DuPuy: driving lawyer, fan, commissioner's deputy

Relocation oversight is just latest task Selig gave him

Baseball

September 29, 2004|By Joe Christensen | Joe Christensen,SUN STAFF

When baseball commissioner Bud Selig needs a difficult issue resolved, when he needs team owners to set aside competing interests, he often turns to his top aide, Bob DuPuy, a tough, button-downed lawyer from Milwaukee.

It was DuPuy, as Major League Baseball's president and chief operating officer, who sat behind Selig during extra innings of the 2002 All-Star Game, offering advice before Selig made the difficult decision to declare the contest a tie.

It was DuPuy who helped Selig and the owners hold together in agreement as they avoided a potentially disastrous work stoppage with the players union later that summer.

"He is a brilliant lawyer," Selig said in an e-mail, "and an excellent negotiator who has played a central role in all matters pertaining to the management of Major League Baseball for the past decade."

DuPuy was in Baltimore yesterday for the second time in five days, negotiating with Orioles owner Peter G. Angelos over how to compensate his franchise if the Montreal Expos move to Washington.

There were other men in the room, but whenever Angelos and DuPuy get together, it's a pair of hard-driving lawyers going at each other, working to prove their points.

DuPuy helped give the presentation Thursday in Milwaukee, when baseball's relocation committee told Angelos and other members of the owners' Executive Council that Washington was by far the most suitable place for the Expos.

And yet, over the weekend, even as Angelos dug in his heels, contending that moving the Expos there would harm the Orioles, he was still telling people how much respect he has for DuPuy.

DuPuy, 56, grew up in Branford, Conn. He graduated from Dartmouth College, served in Vietnam in 1969 with the Army and earned a law degree at Cornell University.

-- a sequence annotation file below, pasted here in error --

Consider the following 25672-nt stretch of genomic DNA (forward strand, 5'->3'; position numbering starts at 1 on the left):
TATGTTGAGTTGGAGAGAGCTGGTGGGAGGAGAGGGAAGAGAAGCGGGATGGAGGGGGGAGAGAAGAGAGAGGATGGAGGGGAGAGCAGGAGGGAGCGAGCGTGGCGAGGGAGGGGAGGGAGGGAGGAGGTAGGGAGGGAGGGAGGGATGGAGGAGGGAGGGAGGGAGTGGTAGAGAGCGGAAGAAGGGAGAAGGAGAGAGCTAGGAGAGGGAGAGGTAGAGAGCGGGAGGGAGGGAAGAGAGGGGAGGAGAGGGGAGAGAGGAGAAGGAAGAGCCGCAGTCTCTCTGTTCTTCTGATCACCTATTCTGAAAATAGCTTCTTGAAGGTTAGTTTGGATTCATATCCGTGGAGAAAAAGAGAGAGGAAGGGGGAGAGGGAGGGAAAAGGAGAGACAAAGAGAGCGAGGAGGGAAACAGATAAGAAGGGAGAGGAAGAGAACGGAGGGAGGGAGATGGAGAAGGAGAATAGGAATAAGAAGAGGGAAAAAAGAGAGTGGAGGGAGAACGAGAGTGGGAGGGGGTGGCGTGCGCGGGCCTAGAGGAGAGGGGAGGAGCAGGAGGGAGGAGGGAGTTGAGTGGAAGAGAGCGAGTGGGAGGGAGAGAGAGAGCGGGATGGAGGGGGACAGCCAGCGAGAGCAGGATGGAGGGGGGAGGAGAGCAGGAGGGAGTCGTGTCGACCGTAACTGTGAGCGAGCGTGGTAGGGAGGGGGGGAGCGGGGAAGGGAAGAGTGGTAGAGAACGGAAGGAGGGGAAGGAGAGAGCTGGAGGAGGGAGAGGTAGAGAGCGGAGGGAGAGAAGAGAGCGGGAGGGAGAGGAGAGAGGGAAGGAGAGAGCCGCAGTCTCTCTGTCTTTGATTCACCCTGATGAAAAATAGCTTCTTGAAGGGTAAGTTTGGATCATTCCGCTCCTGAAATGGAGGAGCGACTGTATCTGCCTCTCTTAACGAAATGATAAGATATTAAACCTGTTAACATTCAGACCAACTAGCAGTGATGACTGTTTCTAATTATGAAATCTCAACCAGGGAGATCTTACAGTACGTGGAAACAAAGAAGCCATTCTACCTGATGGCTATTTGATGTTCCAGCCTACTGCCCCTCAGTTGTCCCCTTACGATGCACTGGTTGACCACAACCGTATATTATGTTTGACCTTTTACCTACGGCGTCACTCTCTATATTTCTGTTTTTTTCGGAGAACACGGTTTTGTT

He joined the Milwaukee law firm of Foley & Lardner in 1973 and became a partner seven years later. Selig met DuPuy at a Milwaukee racket club and later picked Foley & Lardner to represent family business interests, including the Milwaukee Brewers.

In 1989, when the players union sued baseball owners, alleging collusion, DuPuy helped negotiate a $280 million settlement. After Selig took over as baseball's acting commissioner in 1992, DuPuy became the league's principal outside legal counsel.

In 1998, Selig and the owners asked DuPuy to move to New York and work full time in the commissioner's office.

"He grew up listening to baseball at night, and he still does," said Greg Renz, a partner at Foley & Lardner who started working with DuPuy in 1975. "He has always loved baseball, and to me, Major League Baseball couldn't have a better person doing that job."

In 2002, Selig reorganized the commissioner's office, removing the two league presidents and transferring more of the power to DuPuy.

"I view myself as sort of a two-way funnel," DuPuy told USA Today this summer. "My job is to get the commissioner's policies and practices out to the 30 clubs, out to the public, out to the media and help the commissioner any way I can."

Said Selig: "He has been particularly effective throughout the relocation process. I have every confidence that he will produce an equitable solution that is in the best interests of the game."

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